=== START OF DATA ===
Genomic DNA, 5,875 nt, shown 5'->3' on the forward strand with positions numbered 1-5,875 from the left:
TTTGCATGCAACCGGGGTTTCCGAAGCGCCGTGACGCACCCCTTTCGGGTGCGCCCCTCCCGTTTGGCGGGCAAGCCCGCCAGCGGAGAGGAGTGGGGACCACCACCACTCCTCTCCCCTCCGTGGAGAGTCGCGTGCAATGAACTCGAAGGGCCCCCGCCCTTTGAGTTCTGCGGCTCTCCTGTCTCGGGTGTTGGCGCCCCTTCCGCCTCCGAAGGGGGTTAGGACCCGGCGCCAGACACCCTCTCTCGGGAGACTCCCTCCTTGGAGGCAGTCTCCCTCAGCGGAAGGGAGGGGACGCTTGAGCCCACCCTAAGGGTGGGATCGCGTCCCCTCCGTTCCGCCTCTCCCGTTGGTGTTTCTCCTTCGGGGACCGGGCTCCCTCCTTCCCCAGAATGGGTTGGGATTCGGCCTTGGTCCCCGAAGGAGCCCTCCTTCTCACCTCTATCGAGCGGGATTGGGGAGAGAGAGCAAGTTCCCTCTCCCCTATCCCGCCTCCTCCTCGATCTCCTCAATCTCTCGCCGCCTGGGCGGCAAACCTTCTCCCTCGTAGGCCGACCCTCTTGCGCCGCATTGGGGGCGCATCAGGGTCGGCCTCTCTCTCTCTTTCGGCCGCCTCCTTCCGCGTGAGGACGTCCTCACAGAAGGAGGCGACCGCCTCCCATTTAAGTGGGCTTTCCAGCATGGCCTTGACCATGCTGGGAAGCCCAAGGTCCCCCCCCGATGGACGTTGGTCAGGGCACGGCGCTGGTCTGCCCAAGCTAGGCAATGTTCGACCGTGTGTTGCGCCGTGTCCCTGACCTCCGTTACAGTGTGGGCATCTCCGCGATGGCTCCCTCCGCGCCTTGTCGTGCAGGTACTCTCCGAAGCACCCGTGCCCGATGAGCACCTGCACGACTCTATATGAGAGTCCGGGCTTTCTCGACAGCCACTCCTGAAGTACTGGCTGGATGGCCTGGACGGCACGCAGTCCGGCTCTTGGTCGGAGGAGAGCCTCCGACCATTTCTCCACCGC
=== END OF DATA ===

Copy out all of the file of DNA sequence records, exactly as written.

Genomic DNA, 5,875 nt, shown 5'->3' on the forward strand with positions numbered 1-5,875 from the left:
TTTGCATGCAACCGGGGTTTCCGAAGCGCCGTGACGCACCCCTTTCGGGTGCGCCCCTCCCGTTTGGCGGGCAAGCCCGCCAGCGGAGAGGAGTGGGGACCACCACCACTCCTCTCCCCTCCGTGGAGAGTCGCGTGCAATGAACTCGAAGGGCCCCCGCCCTTTGAGTTCTGCGGCTCTCCTGTCTCGGGTGTTGGCGCCCCTTCCGCCTCCGAAGGGGGTTAGGACCCGGCGCCAGACACCCTCTCTCGGGAGACTCCCTCCTTGGAGGCAGTCTCCCTCAGCGGAAGGGAGGGGACGCTTGAGCCCACCCTAAGGGTGGGATCGCGTCCCCTCCGTTCCGCCTCTCCCGTTGGTGTTTCTCCTTCGGGGACCGGGCTCCCTCCTTCCCCAGAATGGGTTGGGATTCGGCCTTGGTCCCCGAAGGAGCCCTCCTTCTCACCTCTATCGAGCGGGATTGGGGAGAGAGAGCAAGTTCCCTCTCCCCTATCCCGCCTCCTCCTCGATCTCCTCAATCTCTCGCCGCCTGGGCGGCAAACCTTCTCCCTCGTAGGCCGACCCTCTTGCGCCGCATTGGGGGCGCATCAGGGTCGGCCTCTCTCTCTCTTTCGGCCGCCTCCTTCCGCGTGAGGACGTCCTCACAGAAGGAGGCGACCGCCTCCCATTTAAGTGGGCTTTCCAGCATGGCCTTGACCATGCTGGGAAGCCCAAGGTCCCCCCCCGATGGACGTTGGTCAGGGCACGGCGCTGGTCTGCCCAAGCTAGGCAATGTTCGACCGTGTGTTGCGCCGTGTCCCTGACCTCCGTTACAGTGTGGGCATCTCCGCGATGGCTCCCTCCGCGCCTTGTCGTGCAGGTACTCTCCGAAGCACCCGTGCCCGATGAGCACCTGCACGACTCTATATGAGAGTCCGGGCTTTCTCGACAGCCACTCCTGAAGTACTGGCTGGATGGCCTGGACGGCACGCAGTCCGGCTCTTGGTCGGAGGAGAGCCTCCGACCATTTCTCCACCGC